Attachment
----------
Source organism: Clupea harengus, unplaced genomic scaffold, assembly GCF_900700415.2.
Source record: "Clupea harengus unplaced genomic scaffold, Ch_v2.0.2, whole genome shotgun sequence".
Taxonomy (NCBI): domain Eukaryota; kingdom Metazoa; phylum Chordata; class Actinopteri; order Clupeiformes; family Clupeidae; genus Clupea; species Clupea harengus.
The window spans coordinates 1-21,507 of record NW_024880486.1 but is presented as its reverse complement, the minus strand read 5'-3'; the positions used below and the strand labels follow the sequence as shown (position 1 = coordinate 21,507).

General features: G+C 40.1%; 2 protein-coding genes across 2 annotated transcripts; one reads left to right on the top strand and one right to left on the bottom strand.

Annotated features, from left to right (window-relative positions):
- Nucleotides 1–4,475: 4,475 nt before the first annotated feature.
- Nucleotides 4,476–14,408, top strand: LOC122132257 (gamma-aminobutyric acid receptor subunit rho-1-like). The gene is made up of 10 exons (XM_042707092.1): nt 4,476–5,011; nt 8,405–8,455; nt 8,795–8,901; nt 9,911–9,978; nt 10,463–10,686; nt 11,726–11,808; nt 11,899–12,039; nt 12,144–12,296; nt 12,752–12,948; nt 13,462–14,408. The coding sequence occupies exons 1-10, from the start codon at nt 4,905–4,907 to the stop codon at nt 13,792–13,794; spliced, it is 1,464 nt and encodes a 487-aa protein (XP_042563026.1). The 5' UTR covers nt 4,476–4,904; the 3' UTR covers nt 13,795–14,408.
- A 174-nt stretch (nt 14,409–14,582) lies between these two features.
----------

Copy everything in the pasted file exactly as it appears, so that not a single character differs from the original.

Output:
Source organism: Clupea harengus, unplaced genomic scaffold, assembly GCF_900700415.2.
Source record: "Clupea harengus unplaced genomic scaffold, Ch_v2.0.2, whole genome shotgun sequence".
Taxonomy (NCBI): domain Eukaryota; kingdom Metazoa; phylum Chordata; class Actinopteri; order Clupeiformes; family Clupeidae; genus Clupea; species Clupea harengus.
The window spans coordinates 1-21,507 of record NW_024880486.1 but is presented as its reverse complement, the minus strand read 5'-3'; the positions used below and the strand labels follow the sequence as shown (position 1 = coordinate 21,507).

General features: G+C 40.1%; 2 protein-coding genes across 2 annotated transcripts; one reads left to right on the top strand and one right to left on the bottom strand.

Annotated features, from left to right (window-relative positions):
- Nucleotides 1–4,475: 4,475 nt before the first annotated feature.
- Nucleotides 4,476–14,408, top strand: LOC122132257 (gamma-aminobutyric acid receptor subunit rho-1-like). The gene is made up of 10 exons (XM_042707092.1): nt 4,476–5,011; nt 8,405–8,455; nt 8,795–8,901; nt 9,911–9,978; nt 10,463–10,686; nt 11,726–11,808; nt 11,899–12,039; nt 12,144–12,296; nt 12,752–12,948; nt 13,462–14,408. The coding sequence occupies exons 1-10, from the start codon at nt 4,905–4,907 to the stop codon at nt 13,792–13,794; spliced, it is 1,464 nt and encodes a 487-aa protein (XP_042563026.1). The 5' UTR covers nt 4,476–4,904; the 3' UTR covers nt 13,795–14,408.
- A 174-nt stretch (nt 14,409–14,582) lies between these two features.